Spider excavator, spider excavator, does exactly what a spider can. These bizarre machines are made to conquer crazy terrain with the help of their independently moving legs.
While most traditional excavators have tracks or wheels as an undercarriage, this all-terrain excavator is made to climb into some peculiar positions and still stably do its job. These lesser-known machines are somewhat of a rarity, especially in Australia, which is primarily low flat plains. Still, they offer valuable services that most other machines can’t provide.
Read on to discover the history of the spider excavator and precisely how this machine works.
History Of The Spider Excavator
The original spider excavator was made to conquer the sloping terrain of the Swiss Alps. In 1966, Swiss duo Edwin Menzi and Joseph Kaiser collaborated to make a walking excavator because no product on the market could conduct heavy-duty work on slopes.
The Menzi Muck 2500 became the world’s first walking excavator, named partially after leading engineer Edwin Menzi and the fairytale character Little Muck, whose misshapen figure but tenacity and competency seemed to resemble the invention closely. The story’s morals highlighted how superficial it is to judge people based on their physical appearance, to which there are many parallels to the long-legged machine.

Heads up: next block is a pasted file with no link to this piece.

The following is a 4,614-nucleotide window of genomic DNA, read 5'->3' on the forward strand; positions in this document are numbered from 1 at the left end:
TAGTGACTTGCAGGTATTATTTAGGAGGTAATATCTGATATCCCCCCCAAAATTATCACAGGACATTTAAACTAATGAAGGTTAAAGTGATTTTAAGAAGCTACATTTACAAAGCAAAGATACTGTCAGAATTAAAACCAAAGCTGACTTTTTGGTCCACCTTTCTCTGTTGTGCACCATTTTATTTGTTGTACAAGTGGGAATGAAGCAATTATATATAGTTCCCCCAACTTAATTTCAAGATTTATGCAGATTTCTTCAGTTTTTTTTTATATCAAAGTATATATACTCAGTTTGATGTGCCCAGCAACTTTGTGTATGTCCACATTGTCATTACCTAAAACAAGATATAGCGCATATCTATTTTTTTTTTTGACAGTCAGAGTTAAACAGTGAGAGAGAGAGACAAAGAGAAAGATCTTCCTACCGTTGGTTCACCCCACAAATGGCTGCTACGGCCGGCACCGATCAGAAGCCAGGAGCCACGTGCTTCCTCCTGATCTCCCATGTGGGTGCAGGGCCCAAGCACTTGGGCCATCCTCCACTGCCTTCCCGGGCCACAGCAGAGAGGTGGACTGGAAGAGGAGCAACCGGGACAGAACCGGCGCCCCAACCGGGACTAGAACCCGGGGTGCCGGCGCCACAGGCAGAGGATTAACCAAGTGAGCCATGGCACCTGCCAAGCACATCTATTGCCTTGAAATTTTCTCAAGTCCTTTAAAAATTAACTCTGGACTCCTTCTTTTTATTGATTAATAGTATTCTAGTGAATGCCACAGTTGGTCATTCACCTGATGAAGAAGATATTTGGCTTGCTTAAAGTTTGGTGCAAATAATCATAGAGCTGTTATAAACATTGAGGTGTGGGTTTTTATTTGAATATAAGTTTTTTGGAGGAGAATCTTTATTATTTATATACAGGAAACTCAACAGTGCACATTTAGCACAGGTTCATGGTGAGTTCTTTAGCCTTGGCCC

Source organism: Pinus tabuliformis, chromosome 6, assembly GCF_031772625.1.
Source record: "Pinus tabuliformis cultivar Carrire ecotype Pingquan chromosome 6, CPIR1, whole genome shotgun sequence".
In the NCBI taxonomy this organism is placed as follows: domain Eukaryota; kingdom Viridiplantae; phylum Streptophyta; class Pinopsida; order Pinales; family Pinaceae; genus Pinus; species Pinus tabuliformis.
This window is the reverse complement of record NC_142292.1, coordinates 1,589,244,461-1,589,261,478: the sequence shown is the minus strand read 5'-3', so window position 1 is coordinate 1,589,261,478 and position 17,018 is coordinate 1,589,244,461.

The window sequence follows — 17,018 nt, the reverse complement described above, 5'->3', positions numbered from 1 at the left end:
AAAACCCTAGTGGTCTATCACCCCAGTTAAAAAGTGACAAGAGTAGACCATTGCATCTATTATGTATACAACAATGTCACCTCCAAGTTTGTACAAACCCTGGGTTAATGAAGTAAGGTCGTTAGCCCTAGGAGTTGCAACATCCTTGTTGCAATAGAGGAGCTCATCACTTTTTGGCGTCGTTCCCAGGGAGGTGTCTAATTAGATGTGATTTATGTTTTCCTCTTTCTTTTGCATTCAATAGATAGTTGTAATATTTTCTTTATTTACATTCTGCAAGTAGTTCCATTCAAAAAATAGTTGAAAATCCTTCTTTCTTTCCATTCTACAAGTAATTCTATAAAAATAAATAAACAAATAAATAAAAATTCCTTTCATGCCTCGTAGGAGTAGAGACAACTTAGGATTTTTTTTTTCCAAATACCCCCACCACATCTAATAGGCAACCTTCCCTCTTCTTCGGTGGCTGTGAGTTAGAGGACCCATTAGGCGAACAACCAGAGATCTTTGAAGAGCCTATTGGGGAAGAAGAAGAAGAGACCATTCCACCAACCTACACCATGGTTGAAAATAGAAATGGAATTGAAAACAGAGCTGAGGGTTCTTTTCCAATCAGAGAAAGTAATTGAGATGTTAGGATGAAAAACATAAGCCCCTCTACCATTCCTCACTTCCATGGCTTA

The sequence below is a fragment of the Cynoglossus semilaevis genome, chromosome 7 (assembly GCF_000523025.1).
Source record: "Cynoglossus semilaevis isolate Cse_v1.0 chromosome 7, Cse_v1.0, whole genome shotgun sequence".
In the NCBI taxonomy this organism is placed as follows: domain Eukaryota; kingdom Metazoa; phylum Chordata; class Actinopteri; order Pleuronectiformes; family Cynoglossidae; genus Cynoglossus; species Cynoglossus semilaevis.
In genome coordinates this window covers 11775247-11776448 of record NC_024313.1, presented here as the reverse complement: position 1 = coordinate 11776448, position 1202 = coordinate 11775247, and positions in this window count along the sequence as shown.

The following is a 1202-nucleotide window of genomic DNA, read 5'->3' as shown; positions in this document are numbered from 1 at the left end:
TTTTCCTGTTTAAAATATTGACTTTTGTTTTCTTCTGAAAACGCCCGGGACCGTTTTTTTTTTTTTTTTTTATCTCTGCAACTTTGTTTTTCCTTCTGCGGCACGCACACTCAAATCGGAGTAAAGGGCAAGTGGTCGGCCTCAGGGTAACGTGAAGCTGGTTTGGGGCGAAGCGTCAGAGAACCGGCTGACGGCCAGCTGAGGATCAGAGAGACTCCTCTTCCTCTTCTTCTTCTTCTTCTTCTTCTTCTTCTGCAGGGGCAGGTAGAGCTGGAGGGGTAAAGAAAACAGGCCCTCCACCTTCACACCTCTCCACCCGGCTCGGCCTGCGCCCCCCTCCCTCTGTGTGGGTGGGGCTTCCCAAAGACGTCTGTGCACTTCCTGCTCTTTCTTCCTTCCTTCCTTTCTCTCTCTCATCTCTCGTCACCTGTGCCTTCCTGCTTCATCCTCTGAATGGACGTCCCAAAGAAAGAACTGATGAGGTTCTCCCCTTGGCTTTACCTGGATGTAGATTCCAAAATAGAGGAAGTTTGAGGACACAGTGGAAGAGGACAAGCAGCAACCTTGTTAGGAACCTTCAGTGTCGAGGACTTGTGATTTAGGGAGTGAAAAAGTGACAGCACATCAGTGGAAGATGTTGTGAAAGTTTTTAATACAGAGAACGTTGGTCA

Spider Excavator Components
Like a regular excavator, the spider excavator consists of a boom, stick, bucket and a cab situated on a rotating platform known as the “house”. What makes these walking excavators stand out is the independently moving legs. The machine uses a multi-pedal system, which gives the operator independent control of each appendage. Various hydraulic cylinders enable the all-rounder to adapt its wheels and supports to any terrain.
Advantages Of The Spider Excavator
The Menzi Muck brand spider excavators can be modified for any job with adjustable wheel and claw supports. Versatility isn’t the spider excavator’s only selling point. It produces superior lifting and ripping forces compared to a conventional ground level excavator. Thanks to the improved hydraulics and elevation, a Menzi Muck spider excavator can produce a similar output to a tracked excavator twice its weight.
There are several models and types of attachments for these spider excavators, which provide various leg lengths and other attachments like front (and/or rear) mountain stabilisers, hydraulic telescopic stabilisers, demountable spindle attachments with impellers and more.
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